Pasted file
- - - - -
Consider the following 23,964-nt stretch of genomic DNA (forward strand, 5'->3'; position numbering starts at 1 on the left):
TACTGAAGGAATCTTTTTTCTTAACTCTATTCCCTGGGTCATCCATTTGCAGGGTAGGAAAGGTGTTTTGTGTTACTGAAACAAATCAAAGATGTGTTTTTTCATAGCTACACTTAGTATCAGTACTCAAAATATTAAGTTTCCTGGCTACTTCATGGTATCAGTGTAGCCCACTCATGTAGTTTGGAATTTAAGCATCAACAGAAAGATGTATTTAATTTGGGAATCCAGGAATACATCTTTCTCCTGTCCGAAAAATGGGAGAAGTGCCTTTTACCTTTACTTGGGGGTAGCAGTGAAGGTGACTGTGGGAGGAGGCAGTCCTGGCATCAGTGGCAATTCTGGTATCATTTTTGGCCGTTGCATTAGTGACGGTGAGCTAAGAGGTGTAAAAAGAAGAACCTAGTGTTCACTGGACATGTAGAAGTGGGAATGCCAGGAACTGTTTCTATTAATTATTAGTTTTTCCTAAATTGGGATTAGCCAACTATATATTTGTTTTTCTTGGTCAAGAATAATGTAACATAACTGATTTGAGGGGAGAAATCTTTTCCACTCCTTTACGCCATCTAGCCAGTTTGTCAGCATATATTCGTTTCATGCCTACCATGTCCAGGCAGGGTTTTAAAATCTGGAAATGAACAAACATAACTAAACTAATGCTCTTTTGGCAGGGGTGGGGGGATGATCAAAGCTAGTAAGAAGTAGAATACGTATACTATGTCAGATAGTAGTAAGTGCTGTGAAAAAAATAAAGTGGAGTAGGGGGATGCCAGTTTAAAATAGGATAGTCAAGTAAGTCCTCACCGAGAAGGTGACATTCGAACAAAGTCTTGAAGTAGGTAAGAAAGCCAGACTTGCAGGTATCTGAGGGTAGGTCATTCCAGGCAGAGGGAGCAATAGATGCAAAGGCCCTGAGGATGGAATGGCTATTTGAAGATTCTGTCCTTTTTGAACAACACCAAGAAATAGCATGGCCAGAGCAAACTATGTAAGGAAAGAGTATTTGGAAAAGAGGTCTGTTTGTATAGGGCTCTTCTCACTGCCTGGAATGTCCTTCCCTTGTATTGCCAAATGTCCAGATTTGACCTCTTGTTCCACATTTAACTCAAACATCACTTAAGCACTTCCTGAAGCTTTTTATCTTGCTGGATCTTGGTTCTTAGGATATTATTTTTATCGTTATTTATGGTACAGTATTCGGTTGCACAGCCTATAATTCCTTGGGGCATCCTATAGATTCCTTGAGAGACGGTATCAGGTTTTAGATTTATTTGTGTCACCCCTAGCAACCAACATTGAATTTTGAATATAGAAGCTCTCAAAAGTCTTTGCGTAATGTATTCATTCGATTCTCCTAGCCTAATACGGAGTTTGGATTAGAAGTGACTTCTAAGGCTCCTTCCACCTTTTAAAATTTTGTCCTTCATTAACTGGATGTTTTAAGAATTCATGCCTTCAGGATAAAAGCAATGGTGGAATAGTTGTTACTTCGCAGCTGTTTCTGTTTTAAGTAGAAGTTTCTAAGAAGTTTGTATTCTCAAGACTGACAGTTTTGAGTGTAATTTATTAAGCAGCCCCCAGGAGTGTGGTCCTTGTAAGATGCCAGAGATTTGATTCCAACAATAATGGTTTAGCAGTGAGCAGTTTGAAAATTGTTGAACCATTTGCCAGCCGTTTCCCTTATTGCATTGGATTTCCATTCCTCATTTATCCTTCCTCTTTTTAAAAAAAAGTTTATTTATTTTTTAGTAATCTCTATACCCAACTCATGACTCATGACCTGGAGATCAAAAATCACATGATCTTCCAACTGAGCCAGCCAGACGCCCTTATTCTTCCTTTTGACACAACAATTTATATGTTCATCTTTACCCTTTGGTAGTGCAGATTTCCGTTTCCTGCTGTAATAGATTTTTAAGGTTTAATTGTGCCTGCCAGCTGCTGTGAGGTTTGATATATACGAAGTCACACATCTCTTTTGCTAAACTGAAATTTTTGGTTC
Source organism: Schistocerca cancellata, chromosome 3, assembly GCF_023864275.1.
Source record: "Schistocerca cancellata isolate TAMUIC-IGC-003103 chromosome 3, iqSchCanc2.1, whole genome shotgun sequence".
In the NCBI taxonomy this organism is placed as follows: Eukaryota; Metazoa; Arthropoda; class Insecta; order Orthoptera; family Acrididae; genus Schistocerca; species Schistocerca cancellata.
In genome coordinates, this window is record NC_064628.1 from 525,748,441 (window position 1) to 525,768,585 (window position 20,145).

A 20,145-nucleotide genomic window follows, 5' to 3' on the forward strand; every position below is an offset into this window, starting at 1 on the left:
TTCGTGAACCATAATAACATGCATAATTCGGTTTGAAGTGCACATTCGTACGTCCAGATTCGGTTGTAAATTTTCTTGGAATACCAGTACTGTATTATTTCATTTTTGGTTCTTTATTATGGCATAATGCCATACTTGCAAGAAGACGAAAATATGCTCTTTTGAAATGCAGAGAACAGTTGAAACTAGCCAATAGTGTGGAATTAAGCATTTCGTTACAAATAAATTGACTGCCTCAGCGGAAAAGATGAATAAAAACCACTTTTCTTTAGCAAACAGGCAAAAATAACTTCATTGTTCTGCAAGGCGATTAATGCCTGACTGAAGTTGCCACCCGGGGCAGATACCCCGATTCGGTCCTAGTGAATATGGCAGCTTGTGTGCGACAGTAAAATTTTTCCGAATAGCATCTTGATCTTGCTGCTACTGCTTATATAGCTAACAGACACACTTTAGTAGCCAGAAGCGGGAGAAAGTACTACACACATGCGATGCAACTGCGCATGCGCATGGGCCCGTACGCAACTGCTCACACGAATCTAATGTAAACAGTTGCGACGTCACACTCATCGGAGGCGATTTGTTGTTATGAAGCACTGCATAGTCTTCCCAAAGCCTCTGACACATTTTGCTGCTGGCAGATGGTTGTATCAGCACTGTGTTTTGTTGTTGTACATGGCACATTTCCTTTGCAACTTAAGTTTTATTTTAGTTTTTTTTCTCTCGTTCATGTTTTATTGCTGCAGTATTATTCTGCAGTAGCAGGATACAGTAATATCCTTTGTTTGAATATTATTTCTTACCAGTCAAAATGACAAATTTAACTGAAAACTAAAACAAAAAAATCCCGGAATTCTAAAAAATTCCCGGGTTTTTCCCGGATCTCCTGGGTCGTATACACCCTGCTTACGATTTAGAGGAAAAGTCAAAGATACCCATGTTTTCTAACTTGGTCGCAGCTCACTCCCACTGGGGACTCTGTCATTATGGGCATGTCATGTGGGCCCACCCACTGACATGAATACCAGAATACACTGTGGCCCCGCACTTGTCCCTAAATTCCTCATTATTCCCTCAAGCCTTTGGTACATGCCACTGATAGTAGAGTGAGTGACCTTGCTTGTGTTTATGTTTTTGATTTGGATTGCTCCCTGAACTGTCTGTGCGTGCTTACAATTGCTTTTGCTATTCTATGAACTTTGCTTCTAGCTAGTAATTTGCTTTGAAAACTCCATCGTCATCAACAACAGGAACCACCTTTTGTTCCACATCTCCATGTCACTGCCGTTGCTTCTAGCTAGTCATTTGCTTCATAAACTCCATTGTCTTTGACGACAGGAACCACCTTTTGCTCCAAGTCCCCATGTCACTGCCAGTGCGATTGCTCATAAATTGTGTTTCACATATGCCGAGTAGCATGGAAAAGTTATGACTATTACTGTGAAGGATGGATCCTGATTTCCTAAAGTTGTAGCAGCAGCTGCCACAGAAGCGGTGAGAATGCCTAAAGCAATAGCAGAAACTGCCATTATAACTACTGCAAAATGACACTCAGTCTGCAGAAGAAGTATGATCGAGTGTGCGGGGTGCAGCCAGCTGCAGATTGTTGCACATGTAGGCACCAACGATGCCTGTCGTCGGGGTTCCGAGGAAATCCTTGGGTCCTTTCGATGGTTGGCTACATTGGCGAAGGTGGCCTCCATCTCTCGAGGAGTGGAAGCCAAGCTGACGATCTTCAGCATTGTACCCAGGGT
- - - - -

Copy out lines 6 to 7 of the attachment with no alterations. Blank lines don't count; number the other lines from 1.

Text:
In genome coordinates, this window is record NC_064628.1 from 525,748,441 (window position 1) to 525,768,585 (window position 20,145).

A 20,145-nucleotide genomic window follows, 5' to 3' on the forward strand; every position below is an offset into this window, starting at 1 on the left: